Reports | December 12, 2011 12:34

Wang Hao and Kosteniuk rapid winners at World Mind Games

Wang Hao and Kosteniuk rapid winners at World Mind Games

At the Sport Accord World Mind Games, which currently take place in Beijing, China Wang Hao won the rapid tournament in the men's section and Alexandra Kosteniuk in the women's section. The chess part of the World Mind Games continues after the weekend with blitz and blindfold tournaments.

Wang Hao receives the first prize with Vugar Gashimov (left) and Gata Kamsky (right) next to him | All photos © FIDE for the official website

Event World Mind Games chess website by FIDE, official website | Rapid Men PGN Women PGN
Dates December 8th-17th, 2011
Location Beijing, China
System 16-player, 7-round Swiss
Players Top players in the men's section are Sergey Karjakin, Vassily Ivanchuk, Ruslan Ponomariov, Vugar Gashimov, Shakhryar Mamedyarov and Gata Kamsky. The women's section has Hou Yifan, Anna Muzychuk, Nana Dzagnidze, Katerina Lahno, Viktorija Cmilyte, Antoanetta Stefanova, and Alexandra Kosteniuk.
Rate of play

Rapid: 20 minutes plus 10 seconds per move. Blitz: 3 minutes plus 2 seconds per move. Blindfold: 20 minutes plus 20 seconds per move.

Prize fund Undisclosed, but first prizes were. Men US $11,000 | women: US $8,000
Videos Sports Hub YouTube channel

 

The World Mind Games were held for the first time in 2008. Originally, it consisted of five disciplines:  chess, bridge, draughts (checkers), go, and xiangqi (Chinese chess). In that year thirty-five gold medals were contested by 2,763 competitors from 143 countries.

This year the World Mind Games has moved to a new level, being organized SportAccord, the umbrella organization for both Olympic and non-Olympic sports as well as a major organizers of conferences and sporting events. This came with a higher prize fund as well (a US $11,000 first prize in the men's section) and thus attracted a larger number of top players.

The opening ceremony on Thursday night, December 8th

The top seeds in the men's event are Sergey Karjakin, Vassily Ivanchuk, Ruslan Ponomariov, Vugar Gashimov, Shakhryar Mamedyarov and Gata Kamsky although in fact all the participants are over 2700. The Women’s event has reigning World Champion Hou Yifan, who recently successfully defended her title in Tirana, Albania. Apart from her big names include Anna Muzychuk, Nana Dzagnidze, Kateryna Lahno, Viktorija Cmilyte, Antoaneta Stefanova and Alexandra Kosteniuk.

9th – 11th December, the players competed for medals in a rapid tournament and eventually Wang Hao and Alexandra Kosteniuk became the winners.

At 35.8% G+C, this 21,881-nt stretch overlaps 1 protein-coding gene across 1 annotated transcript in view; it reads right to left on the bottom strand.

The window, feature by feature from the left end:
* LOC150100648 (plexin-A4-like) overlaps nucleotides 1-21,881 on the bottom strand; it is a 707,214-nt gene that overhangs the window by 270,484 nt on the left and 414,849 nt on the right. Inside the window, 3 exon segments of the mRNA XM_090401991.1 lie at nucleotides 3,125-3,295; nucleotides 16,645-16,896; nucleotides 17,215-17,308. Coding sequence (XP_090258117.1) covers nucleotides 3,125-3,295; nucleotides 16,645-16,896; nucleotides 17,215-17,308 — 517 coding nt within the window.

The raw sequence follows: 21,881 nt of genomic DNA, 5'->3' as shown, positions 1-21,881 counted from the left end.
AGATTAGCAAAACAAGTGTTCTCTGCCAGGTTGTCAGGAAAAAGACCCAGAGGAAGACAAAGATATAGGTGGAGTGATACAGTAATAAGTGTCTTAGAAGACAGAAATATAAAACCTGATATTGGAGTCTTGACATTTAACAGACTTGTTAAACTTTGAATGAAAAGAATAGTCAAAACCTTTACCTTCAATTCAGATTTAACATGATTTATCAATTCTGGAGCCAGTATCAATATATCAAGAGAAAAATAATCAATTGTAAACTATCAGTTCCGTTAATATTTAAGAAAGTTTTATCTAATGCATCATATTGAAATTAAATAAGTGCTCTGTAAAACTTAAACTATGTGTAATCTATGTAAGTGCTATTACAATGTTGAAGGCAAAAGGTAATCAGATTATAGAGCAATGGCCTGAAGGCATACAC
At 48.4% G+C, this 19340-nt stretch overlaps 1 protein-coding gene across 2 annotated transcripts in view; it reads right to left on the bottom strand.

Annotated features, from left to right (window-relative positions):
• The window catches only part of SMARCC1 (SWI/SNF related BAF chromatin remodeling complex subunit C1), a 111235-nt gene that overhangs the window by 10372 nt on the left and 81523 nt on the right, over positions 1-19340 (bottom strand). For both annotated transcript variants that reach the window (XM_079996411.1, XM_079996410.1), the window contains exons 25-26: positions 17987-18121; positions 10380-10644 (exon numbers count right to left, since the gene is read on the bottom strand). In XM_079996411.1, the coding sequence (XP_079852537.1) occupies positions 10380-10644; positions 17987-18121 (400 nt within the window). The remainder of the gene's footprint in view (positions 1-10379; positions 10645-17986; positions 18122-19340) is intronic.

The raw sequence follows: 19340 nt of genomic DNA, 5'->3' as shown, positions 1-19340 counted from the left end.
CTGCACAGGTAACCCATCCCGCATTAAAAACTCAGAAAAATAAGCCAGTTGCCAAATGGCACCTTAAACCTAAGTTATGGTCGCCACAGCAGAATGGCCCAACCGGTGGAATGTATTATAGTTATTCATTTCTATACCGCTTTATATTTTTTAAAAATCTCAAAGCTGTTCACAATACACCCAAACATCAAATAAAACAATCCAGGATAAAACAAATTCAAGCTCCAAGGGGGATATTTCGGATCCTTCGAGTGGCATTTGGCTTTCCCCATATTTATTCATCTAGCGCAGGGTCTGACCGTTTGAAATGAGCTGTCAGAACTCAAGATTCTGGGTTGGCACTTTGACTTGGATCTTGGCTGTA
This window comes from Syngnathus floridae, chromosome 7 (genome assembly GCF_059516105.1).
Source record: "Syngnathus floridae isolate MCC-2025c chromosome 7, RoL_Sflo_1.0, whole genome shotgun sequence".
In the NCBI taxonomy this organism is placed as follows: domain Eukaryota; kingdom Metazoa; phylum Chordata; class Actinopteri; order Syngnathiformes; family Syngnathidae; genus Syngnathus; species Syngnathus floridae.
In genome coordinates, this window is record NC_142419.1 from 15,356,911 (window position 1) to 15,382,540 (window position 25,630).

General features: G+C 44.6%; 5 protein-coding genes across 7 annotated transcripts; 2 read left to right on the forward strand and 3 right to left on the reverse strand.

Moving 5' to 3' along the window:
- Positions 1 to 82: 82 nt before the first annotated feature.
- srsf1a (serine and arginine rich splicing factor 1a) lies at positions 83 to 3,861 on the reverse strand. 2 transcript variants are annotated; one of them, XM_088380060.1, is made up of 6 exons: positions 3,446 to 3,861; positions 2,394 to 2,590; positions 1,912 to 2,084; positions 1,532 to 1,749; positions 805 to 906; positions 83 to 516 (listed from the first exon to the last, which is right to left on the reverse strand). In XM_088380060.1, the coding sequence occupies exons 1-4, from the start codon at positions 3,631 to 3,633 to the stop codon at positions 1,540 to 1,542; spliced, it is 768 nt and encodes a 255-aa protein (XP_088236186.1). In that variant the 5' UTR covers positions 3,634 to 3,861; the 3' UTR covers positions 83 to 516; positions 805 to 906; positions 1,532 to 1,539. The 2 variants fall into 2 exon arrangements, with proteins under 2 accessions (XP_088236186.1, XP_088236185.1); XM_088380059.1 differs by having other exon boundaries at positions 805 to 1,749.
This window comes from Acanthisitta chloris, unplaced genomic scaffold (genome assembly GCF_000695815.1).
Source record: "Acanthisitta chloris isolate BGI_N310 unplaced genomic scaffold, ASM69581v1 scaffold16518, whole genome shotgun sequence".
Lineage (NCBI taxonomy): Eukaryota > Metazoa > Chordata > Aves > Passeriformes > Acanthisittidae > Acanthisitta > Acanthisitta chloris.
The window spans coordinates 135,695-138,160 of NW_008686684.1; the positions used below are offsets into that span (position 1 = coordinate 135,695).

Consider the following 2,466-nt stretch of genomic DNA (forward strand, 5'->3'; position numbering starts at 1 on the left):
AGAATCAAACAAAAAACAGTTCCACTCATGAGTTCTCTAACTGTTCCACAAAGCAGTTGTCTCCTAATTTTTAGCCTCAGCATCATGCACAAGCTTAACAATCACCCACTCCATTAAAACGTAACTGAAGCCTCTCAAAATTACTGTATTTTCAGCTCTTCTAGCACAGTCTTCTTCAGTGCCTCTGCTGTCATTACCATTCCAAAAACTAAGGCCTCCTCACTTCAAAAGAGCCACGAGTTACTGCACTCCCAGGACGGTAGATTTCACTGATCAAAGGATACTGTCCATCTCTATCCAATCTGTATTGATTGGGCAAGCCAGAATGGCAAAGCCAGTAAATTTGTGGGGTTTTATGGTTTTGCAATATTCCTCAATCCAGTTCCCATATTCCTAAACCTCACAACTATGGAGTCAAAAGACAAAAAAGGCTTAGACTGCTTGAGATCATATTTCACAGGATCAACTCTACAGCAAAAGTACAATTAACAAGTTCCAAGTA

The playing hall in Beijing, China

The Chinese grandmaster was in fantastic shape: he started with 4/4 against Almasi, Ponomariov, Mamedyarov and Grischuk before losing his first game to Gashimov. With a black win against Karjakin and a last-round draw against Kamsky, Wang Hao finished half a point clear of the field.

PGN file

 


Alexandra Kosteniuk has dropped somewhat in the FIDE rating list recently, but last weekend she showed that, especially when in good shape and at faster time controls, she is still one of the best female chess players. An undefeated 6/7 yielded the former World Champion the gold medal.

 
 


The medal winners in the women's event: Kateryna Lahno (2nd), Alexandra Kosteniuk (1st) and Nana Dzagnidze (3rd)

On December 12-13 there will be a blitz tournament (again separately for men and women). Then, 13th-16th of December the players will compete in a blindfold event so all in all this event is comparable to the Amber tournaments that unfortunately ceased to exist.

Videos

Peter Doggers's picture
Author: Peter Doggers

Founder and editor-in-chief of ChessVibes.com, Peter is responsible for most of the chess news and tournament reports. Often visiting top events, he also provides photos and videos for the site. He's a 1.e4 player himself, likes Thai food and the Stones.

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Comments

DS's picture

How did Ivanchuk get last place?! Breaks my heart . . . I hope he returns to form soon.

noyb's picture

It's only rapid chess, NBD.

ken h.'s picture

Eh? Only rapid Chess? Like rapid chess doesn't count? It's slower than Blitz! It definitely should count, Noyb.

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